React for Beginners #10 — Using React with localStorage.

Lukie Kang
4 min readOct 28, 2018
This seemed like the most popular image for localstorage if you search for on Google. I really couldn’t think of much else….

This is part 10 of my React Learning series. Using knowledge gleaned from [Wes Bos’ React for Beginners](www.reactforbeginners.com).

In the last post, we used Firebase to have some grocery store items saving in a remote database.

Along a similar thought process, we can leverage localStorage to store the user’s order so that it isn’t just completely lost when they refresh or close the browser. You see this kind of thing all the time when, for example, on shopping sites, you can add an order to your basket and it will remember what you had if you close down the browser, even if you haven’t logged on.

Lets break it down the basic questions we will need to answer on the way:

  • What is localStorage
  • When to save to localStorage
  • What to save to localStorage
  • How to save to localStorage
  • How to retrieve from localStorage
  • When to display from localStorage

I think I am going to get really tired of writing localStorage by the end of this post.

What is localStorage?

localStorage or window.localStorage is a read-only property that provides access to a Storage object that is saved between browser sessions for that site. It is the sister of sessionStorage which, as the title says, exists while the page session does. As it uses object notation, it wants things as a key value pair.

This MDN Article explains it in more detail.

How can we use localStorage?

Playing with localStorage is fairly simple, it only has a few self-explanatory methods:

We can Add by doing a setItem:

localStorage.setItem("myName", "James")

We can Read by doing getItem:

localStorage.getItem("myName")

We can Remove by doing removeItem:

localStorage.removeItem("myName")

You can remove everything with a clear

localStorage.clear()

When to use localStorage

Whenever a user changes their order we want to send the new value to localStorage. Since React updates a component whenever we make a change to it’s state, there is a lifecycle method we can use calledcomponentDidUpdate()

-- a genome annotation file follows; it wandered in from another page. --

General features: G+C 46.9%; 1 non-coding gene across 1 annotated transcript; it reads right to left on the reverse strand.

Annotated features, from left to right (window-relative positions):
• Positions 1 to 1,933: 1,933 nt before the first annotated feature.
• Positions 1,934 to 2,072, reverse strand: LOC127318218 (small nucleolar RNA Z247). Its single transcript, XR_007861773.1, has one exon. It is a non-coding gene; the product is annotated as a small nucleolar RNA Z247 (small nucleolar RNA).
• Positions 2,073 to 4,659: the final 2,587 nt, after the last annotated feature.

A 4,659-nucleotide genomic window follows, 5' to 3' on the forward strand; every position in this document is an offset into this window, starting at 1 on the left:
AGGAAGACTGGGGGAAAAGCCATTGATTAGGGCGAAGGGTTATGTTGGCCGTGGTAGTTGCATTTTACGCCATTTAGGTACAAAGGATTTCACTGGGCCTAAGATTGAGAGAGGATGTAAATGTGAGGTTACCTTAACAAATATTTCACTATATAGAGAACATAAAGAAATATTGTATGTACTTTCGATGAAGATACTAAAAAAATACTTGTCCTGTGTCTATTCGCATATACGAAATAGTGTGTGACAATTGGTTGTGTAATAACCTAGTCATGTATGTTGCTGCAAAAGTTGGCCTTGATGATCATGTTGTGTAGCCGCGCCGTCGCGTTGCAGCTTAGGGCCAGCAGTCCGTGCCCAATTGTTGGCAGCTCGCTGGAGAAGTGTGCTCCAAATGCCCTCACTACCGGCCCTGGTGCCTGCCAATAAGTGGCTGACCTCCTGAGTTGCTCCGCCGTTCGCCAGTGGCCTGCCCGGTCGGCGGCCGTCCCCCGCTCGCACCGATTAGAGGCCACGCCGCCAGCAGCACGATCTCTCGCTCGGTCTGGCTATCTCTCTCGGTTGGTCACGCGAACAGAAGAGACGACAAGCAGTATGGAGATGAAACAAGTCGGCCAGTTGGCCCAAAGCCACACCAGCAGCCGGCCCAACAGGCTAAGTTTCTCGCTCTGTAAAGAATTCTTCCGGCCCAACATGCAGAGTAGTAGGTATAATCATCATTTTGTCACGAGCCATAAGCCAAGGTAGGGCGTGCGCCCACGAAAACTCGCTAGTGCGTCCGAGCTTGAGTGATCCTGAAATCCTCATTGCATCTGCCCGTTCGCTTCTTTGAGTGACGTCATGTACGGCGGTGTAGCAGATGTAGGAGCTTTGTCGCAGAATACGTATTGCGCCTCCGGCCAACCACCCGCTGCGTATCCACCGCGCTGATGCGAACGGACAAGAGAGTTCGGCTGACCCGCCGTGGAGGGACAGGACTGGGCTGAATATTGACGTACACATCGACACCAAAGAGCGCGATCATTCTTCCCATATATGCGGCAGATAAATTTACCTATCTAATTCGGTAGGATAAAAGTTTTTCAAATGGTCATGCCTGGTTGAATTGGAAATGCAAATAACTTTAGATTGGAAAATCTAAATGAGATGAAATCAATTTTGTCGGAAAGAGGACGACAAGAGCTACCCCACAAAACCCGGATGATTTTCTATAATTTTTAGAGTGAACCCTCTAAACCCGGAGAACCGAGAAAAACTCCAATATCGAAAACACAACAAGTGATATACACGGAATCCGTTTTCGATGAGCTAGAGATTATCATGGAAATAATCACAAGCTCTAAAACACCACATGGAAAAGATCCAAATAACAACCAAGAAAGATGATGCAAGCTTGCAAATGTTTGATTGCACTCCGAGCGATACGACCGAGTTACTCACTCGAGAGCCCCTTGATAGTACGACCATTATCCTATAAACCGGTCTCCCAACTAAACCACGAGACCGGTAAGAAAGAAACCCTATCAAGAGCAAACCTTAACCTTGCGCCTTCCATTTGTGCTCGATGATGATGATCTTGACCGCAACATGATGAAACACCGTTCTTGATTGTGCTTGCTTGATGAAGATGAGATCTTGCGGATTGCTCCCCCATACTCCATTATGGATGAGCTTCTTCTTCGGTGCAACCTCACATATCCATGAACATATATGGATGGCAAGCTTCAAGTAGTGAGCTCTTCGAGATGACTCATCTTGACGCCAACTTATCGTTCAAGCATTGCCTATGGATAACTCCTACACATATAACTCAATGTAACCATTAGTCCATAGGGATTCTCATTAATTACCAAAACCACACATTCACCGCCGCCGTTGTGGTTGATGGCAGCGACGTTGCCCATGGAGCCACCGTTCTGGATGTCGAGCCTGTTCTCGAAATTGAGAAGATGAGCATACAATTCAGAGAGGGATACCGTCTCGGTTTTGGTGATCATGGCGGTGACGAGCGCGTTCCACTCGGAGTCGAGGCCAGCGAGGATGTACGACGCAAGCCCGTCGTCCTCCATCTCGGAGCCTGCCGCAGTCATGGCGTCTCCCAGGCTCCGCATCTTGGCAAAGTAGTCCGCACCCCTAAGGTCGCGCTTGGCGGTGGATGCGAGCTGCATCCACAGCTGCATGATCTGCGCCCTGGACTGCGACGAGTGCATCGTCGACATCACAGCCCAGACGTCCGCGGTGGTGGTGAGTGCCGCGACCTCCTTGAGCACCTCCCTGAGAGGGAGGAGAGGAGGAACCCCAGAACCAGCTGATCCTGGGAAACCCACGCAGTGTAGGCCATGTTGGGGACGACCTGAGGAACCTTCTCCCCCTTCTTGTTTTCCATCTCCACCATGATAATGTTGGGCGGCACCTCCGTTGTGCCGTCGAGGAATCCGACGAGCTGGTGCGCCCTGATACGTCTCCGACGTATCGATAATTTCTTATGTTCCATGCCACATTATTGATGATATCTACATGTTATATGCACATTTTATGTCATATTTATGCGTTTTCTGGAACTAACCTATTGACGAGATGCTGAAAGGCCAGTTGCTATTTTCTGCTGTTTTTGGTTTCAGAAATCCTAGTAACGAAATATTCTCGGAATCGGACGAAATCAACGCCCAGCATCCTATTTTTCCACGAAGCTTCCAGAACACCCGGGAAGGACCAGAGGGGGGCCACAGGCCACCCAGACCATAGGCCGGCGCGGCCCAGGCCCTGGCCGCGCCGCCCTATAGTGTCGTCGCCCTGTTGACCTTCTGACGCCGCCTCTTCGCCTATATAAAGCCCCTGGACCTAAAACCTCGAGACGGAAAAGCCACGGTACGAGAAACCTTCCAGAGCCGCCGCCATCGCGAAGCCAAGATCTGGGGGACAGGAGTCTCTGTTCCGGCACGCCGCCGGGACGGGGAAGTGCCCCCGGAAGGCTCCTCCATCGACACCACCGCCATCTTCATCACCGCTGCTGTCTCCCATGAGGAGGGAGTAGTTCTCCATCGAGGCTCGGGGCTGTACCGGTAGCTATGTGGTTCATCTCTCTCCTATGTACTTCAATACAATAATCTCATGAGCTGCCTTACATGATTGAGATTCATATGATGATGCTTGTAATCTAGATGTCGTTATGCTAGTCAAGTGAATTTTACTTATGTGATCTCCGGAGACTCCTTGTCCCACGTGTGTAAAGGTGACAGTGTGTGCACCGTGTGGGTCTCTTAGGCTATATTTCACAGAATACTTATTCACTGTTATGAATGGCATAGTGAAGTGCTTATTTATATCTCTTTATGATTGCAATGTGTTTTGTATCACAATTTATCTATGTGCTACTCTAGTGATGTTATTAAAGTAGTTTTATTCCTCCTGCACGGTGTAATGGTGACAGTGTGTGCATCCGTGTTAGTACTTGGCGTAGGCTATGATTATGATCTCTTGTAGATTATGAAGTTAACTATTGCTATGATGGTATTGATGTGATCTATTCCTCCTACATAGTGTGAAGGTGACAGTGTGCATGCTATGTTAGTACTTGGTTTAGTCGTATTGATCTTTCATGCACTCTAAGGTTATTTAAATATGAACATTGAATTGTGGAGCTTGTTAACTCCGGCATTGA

What to save to localStorage

We can’t just save just one order object as we are using a different set of orders per store so we need to include the store as the key, and the relevant order as the property. Handily, this is a param provided to us via react router:

Slight gotcha here… Of Objects and Strings

localStorage wants the key and property to be a string, however this.state.order is an object so you will instead see [Object object] how do we fix that?

JSON.stringify(this.state.order)

And conversely, we need to do JSON.parse to bring it back as an object at a later point.

You should now have your order going into localStorage.

Reading the localStorage on Mount

While we can get things into localStorage, when we refresh the page, the order in state is blank again. That is because the componentDidMount() method, triggers an componentDidUpdate() to nothing. To fix this we need to reinstate localStorage as part of the component mounting:

  1. First pick up the localStorage string from params: const localStorageRef = localStorage.getItem(params.storeId);
  2. Secondly, set the state while converting it to an object this.setState({ order: JSON.parse(localStorageRef)})

Asynchronous issues

Now that we have the order being read on mounting we will encounter another issue.

localStorage is now carrying an order which refers to groceries which, in our previous post, is coming from Firebase. since Firebase is cloud-hosted, it will never be ready before the data from localStorage needs it. It will say something like cannot read Status of undefined

How do we fix that?

The update that contains the information from Firebase only takes a moment to arrive so here it is a case of holding off working on the values till it has loaded. The offending line is in the Order Component:

const isAvailiable = grocery.status === "availiable";

We can change that to:

const isAvailiable = grocery && grocery.status === "availiable"

However, for the split second it takes for the data to arrive, the order will display the message saying the item is unavailable which is messy, so a smarter way is to simply say:

if(!grocery) return null

This wont render anything till we have the database of groceries ready to go.

Conclusion

Using localStorage is a fairly straightforward process, there is just a few gotchas you need to be aware of. The worse of which is the timing spectate around accessing the database. A good understanding of lifecycle methods in React helps with this…perhaps that’s a post for another time.

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